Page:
Various CRM vendors have been issuing interesting survey results from the pandemic that purport to show the “new normal” in full flower. Salesforce did so recently, and now Oracle is getting into the act.
While the data generated from these and many other surveys is interesting, and drives much discussion, the information content we intuit may not be everything it appears to be. This is a great example of the difference between data and information that goes through all of CRM. Do we believe the data? How much do we need to interpret?
Oracle surveyed 2,000 U.S. consumers and captured a snapshot that is both laudatory and sometimes not-so of the population.
We picked up some good habits during the pandemic. Fully 40 percent said they were now more conscientious, and 38 percent said they were now open to more new experiences. Seventy percent said they started at least one new hobby — like baking sourdough — and the same number said they now read more. Meanwhile 58 percent say the media source they spend the most time on is either social or streaming.
In the romance department more than a quarter said they changed their status during Covid. The most common change was divorce or breakup at 19 percent. Now here’s where it gets interesting. Only 21 percent were able to make the dissolution in a face-to-face conversation; Midwesterners were most likely to do the deed in person (35 percent); while 21 percent of Southwesterners relied on ghosting and 19 percent of Northeasterners used Zoom.
From the Dr. Obvious department, we learn that 43 percent didn’t miss commuting; and the bureau of too much information reports that 30 percent said they didn’t miss getting dressed or professional grooming, while 14 percent said they had been partially naked on a work Zoom call. Let’s just attribute this to boredom. Please.
So we can agree that many things have changed, but the more important question is whether they’ve changed permanently or if they’ve simply been adjustments to the need to stay away from strangers. The answers will determine whether we should build massive new software systems to accommodate said change. Here a little common sense is a good guide.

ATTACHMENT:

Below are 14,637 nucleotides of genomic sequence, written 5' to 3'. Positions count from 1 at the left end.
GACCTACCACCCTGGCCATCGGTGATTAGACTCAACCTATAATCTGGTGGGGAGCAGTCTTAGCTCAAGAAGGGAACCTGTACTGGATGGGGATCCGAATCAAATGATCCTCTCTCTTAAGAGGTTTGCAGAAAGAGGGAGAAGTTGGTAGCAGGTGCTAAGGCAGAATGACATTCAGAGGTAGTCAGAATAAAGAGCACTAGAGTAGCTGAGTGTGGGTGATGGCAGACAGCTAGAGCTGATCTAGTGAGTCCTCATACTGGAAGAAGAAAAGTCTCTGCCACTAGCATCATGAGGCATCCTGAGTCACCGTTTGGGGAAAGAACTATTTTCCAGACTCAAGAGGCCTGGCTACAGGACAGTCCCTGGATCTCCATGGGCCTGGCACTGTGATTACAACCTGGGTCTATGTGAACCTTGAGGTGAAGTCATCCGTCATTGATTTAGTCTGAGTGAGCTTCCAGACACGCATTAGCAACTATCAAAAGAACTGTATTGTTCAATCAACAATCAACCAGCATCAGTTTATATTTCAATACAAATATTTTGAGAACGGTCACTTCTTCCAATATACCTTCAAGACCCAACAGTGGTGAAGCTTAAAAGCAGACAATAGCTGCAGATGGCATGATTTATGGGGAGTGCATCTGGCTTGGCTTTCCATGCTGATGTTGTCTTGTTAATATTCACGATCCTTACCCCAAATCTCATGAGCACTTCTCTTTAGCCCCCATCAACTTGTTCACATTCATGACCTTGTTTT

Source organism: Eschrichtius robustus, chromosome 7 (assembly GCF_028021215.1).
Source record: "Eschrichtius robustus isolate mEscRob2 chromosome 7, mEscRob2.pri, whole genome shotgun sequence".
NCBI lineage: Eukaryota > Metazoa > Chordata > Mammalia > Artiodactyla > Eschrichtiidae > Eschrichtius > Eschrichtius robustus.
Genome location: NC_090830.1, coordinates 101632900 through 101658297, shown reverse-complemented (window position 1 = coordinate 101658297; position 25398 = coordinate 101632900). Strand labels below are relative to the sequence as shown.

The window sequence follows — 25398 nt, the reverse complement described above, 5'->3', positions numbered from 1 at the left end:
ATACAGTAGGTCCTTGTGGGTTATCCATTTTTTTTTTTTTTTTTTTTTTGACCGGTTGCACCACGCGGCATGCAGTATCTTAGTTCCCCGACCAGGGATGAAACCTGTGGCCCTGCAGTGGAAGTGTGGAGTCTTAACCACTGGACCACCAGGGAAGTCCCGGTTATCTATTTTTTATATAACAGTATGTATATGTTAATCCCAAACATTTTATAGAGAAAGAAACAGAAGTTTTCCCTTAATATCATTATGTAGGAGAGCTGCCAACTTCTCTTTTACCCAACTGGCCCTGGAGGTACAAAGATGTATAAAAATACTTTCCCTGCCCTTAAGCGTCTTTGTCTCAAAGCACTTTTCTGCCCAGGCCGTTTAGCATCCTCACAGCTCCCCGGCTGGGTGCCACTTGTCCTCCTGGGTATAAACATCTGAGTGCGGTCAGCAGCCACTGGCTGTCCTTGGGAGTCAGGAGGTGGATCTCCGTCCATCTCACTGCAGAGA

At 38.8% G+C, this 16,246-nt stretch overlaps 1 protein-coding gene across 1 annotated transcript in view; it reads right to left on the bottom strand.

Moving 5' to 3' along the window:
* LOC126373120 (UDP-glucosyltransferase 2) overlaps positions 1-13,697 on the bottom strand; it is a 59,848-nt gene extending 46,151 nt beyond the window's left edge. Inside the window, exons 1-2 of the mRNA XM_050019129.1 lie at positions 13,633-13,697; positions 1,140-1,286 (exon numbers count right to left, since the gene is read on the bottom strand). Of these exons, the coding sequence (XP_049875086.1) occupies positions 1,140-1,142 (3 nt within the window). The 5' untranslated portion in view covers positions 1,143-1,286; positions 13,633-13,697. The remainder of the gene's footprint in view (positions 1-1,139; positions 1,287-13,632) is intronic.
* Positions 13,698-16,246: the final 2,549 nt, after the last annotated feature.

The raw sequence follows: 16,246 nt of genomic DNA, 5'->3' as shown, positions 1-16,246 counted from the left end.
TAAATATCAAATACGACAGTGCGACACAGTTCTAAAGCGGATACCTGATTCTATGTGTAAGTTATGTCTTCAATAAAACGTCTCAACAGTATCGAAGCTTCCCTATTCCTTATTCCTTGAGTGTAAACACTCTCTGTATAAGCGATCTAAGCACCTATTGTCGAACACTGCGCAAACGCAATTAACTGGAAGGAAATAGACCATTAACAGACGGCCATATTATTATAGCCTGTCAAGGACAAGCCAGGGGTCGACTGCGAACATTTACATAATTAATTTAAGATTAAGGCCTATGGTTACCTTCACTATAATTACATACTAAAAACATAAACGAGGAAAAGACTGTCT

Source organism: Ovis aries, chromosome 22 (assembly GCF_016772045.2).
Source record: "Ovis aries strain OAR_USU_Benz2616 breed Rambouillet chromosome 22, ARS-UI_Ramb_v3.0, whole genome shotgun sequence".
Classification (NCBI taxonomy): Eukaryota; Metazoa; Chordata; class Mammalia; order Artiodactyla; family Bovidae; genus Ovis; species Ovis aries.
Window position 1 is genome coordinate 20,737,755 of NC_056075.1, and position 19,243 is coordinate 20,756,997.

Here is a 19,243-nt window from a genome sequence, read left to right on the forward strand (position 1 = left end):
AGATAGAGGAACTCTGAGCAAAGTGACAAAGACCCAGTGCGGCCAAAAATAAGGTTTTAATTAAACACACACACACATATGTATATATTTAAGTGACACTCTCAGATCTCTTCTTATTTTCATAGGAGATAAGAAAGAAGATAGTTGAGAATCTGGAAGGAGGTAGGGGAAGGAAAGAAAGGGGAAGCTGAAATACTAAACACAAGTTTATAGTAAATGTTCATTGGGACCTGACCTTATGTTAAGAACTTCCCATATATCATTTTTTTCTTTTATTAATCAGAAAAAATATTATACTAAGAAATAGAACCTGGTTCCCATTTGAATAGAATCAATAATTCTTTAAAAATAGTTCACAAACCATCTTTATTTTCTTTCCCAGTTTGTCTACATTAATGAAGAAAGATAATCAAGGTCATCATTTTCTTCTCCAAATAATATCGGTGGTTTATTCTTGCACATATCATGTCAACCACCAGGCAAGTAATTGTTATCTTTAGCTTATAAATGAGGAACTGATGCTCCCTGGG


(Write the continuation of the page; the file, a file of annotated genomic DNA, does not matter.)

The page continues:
For example, 51 percent said they developed a habit of ordering takeout for delivery; and 44 percent said they do curbside pickup, while 46 percent liked the idea of contactless or cashless payments. While 40 percent said they are planning to continue using new services in the future, a whopping 96 percent say they plan to revert to at least one previously restricted activity once the all-clear is given.
Summarizing the data, Nate Skinner, senior vice president, Oracle Advertising and Customer Experience (CX) said “We experienced several paradoxes over the last 13 plus months. We were lonely, yet more connected online. We were bored yet took on many new hobbies. We were isolated from in-person learning, yet still feel smarter.”
Me thinks it will only be when we have the choice again of eating in or taking out that we’ll discover what the new normal really is. Many of the newly developed habits — like baking sourdough — seem to have been outgrowths of having more time and being alone. A lot depends on what happens to the 43 percent who didn’t miss the commute to work.
So if you’re asking what software you should build for the near term, I’d suggest avoiding producing major new modules tailored to the way we’ve become in the last year. Consider things that can optimize business processes however they’re done.
One idea I saw with Knoa Software is capturing user metadata and analyzing it against best practices using AI. The results can easily show ROI — or the lack of it — and that information is available at any time in the software lifecycle. That’s a good example of analyzing the work anywhere/anytime idea that’s percolating. It works regardless of what’s considered normal.